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Aunt Georgiana raised the narrator of the story “A Wagner Matinee” by Willa Cather. She is coming to town to see about some legal affairs. His uncle wants his nephew to take care of her while she is in Boston. This poignant story has as its protagonist Clark Hamilton, the first person narrator.
Clark was raised on the Nebraska farm by his aunt and uncle. When he receives a letter that his Aunt Georgiana will be visiting him in Boston, Clark is taken back to the times that he spent with his aunt.
“I owed to this woman most of the good that ever came my way in my boyhood and had a reverential affection for her…I found her among my music book, she came up to me m and putting her hands over my eyes, gently drew my head back upon her shoulder, saying tremulously, ‘Don’t love it so well, Clark, or it may be taken from you.”’
His aunt had been a music teacher in the Boston Conservatory. After falling in love with Clark’s uncle, his aunt gave everything up to go to Nebraska and start a life in the wilderness with her husband on a farm. She raised six children and worked every day on the farm. It has been thirty years since she has been away from the farm.
The hardest part of Aunt Georgiana’s life physically may be her “battered figure” after having six children and working hard for so many years. Yet, the true longing and hardship are discovered when Clark takes his aunt on a surprise outing to a concert by the Boston Symphony Orchestra.
His aunt was not as exhilarated by the potential concert as Clark thought she might be. Although familiar with the musical work, it has been a long time since she had experienced anything like a concert. She was more concerned about back home and a calf and losing some fish to spoiling.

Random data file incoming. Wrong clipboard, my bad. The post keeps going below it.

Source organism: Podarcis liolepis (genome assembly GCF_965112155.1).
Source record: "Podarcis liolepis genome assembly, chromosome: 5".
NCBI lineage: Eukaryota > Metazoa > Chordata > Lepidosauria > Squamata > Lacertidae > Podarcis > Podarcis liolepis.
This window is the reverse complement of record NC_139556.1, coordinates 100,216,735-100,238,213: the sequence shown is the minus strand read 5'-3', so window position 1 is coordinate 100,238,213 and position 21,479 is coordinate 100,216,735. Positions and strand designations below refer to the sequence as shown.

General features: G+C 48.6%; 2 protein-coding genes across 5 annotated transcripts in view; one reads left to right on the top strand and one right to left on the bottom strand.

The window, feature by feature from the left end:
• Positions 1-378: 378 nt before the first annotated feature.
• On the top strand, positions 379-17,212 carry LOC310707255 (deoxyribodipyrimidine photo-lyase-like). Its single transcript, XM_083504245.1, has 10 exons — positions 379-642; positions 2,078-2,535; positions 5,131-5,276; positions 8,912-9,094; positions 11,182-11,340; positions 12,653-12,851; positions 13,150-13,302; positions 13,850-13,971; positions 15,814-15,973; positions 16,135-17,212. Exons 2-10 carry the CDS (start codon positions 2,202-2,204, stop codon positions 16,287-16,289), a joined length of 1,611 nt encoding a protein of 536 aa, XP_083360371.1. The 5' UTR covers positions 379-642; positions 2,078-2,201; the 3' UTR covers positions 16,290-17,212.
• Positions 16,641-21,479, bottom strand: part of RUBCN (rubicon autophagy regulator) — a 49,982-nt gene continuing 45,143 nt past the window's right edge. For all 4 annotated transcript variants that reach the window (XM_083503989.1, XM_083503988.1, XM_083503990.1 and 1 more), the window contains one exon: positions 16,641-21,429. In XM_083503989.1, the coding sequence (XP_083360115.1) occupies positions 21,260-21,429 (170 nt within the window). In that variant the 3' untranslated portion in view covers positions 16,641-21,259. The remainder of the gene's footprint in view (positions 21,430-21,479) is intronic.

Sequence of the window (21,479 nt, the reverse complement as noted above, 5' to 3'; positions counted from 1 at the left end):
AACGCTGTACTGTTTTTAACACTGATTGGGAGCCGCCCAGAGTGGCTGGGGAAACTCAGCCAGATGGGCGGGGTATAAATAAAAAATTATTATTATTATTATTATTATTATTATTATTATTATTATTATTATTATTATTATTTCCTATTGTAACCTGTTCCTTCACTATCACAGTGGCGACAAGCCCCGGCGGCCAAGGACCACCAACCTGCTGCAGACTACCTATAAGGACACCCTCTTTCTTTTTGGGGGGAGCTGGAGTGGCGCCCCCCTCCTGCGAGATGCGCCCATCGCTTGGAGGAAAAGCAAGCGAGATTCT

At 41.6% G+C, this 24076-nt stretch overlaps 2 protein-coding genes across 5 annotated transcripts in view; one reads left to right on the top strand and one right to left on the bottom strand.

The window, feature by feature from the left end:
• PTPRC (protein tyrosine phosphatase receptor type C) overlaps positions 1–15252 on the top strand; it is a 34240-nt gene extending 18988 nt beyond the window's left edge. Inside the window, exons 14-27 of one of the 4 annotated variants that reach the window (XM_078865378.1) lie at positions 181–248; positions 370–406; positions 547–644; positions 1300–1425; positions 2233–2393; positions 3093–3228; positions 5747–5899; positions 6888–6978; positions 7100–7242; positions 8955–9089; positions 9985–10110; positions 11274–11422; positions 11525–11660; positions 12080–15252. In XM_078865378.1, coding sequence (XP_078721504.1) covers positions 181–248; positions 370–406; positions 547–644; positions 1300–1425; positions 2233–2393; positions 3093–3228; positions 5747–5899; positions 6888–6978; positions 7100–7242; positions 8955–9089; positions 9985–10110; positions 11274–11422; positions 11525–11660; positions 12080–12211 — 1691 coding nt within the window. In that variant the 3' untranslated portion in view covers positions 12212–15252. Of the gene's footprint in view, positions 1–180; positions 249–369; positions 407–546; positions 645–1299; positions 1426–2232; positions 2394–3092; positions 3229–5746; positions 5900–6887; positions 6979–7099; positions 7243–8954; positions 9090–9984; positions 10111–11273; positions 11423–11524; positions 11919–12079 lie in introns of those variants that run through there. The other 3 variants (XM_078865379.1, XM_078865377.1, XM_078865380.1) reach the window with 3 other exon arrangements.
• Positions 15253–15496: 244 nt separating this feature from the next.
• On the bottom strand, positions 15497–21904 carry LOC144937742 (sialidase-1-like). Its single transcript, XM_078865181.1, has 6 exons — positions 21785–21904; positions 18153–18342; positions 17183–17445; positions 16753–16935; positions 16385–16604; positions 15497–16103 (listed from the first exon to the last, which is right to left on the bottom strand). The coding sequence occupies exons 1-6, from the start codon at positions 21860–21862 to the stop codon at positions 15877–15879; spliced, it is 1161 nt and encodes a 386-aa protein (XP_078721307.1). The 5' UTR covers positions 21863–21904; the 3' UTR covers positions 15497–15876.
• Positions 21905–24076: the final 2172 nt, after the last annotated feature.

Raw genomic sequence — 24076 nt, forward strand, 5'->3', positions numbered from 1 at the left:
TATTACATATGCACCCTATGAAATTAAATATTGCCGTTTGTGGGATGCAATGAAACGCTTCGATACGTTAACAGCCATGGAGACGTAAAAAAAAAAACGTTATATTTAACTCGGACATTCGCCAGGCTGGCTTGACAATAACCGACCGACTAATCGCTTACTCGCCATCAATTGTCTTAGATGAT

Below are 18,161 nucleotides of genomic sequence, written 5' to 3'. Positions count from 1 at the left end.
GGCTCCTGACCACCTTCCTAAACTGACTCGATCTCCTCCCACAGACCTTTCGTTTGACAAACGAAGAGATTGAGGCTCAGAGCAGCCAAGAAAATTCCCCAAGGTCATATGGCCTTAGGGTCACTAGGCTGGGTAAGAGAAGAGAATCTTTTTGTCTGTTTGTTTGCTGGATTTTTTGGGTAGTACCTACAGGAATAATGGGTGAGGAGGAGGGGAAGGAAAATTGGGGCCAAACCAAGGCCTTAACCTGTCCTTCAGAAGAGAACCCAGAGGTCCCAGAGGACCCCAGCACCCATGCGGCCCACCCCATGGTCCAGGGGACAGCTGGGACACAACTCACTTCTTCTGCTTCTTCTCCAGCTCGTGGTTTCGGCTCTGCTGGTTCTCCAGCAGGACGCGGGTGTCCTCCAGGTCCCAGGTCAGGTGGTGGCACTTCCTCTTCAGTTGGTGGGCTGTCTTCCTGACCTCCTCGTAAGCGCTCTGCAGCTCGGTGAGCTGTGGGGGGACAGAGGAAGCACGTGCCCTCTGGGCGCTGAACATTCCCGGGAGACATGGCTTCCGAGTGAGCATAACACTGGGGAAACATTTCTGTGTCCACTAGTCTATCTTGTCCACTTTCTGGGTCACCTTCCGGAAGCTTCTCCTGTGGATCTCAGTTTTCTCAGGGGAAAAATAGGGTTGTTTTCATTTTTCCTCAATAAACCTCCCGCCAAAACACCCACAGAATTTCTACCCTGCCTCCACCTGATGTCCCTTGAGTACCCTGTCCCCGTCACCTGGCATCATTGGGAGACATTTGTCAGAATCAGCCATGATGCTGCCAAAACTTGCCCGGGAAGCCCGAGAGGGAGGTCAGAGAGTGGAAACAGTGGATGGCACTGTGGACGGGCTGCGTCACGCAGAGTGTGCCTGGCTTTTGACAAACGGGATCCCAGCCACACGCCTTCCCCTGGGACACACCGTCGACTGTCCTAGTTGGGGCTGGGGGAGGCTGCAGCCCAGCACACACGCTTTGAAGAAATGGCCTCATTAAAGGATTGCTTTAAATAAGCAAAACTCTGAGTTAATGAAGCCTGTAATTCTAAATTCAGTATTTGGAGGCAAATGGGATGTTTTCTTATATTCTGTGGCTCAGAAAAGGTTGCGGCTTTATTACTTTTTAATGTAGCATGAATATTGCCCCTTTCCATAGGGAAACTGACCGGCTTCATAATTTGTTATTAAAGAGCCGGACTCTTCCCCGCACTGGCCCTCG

At first, Clark wished that he had just let his aunt return to her home in Red Willow County. However, as the pair enters the Concert Hall, Clark can see a different person coming out of the aunt. As she looks around before the concert starts, it was with a new pair of eyes that Aunt Georgiana views her circumstances.
She sat looking about her with eyes as impersonal, almost as stony, as those with which the granite Ramses in a museum watches the ebbs and flows about his pedestal.
Aunt Georgiana becomes transfixed during the concert. Her senses take in the musicians, the crowd, and the curtains. To her, this experience was like an artist’s easel. Tears flow down her face as she ensconces herself in the Wagnerian music. It was if this experience sank into the soul of his aunt.
As Clark watches his aunt, he wonders what is going on her mind and heart. As he looked at his aunt’s hands, he was shocked. The once talented, pianist hands were now stretched and tentacled. Clark holds one of them gently.
Aunt Georgiana asked Clark a heart-rending question: “And you have been hearing this ever since you left me, Clark?”
When the concert ended, his aunt refused to leave for a few minutes. She told her nephew that she did not want to leave, but she guessed that they had to go.
Clark understood his aunt. For her, outside the concert hall lay the cattle, house, meals to be prepared and the life without her beloved music.
This was the greatest loss of all to Aunt Georgiana: to live a life so far away from the wonder of her music. His aunt made her choice and this was her difficult consequence.
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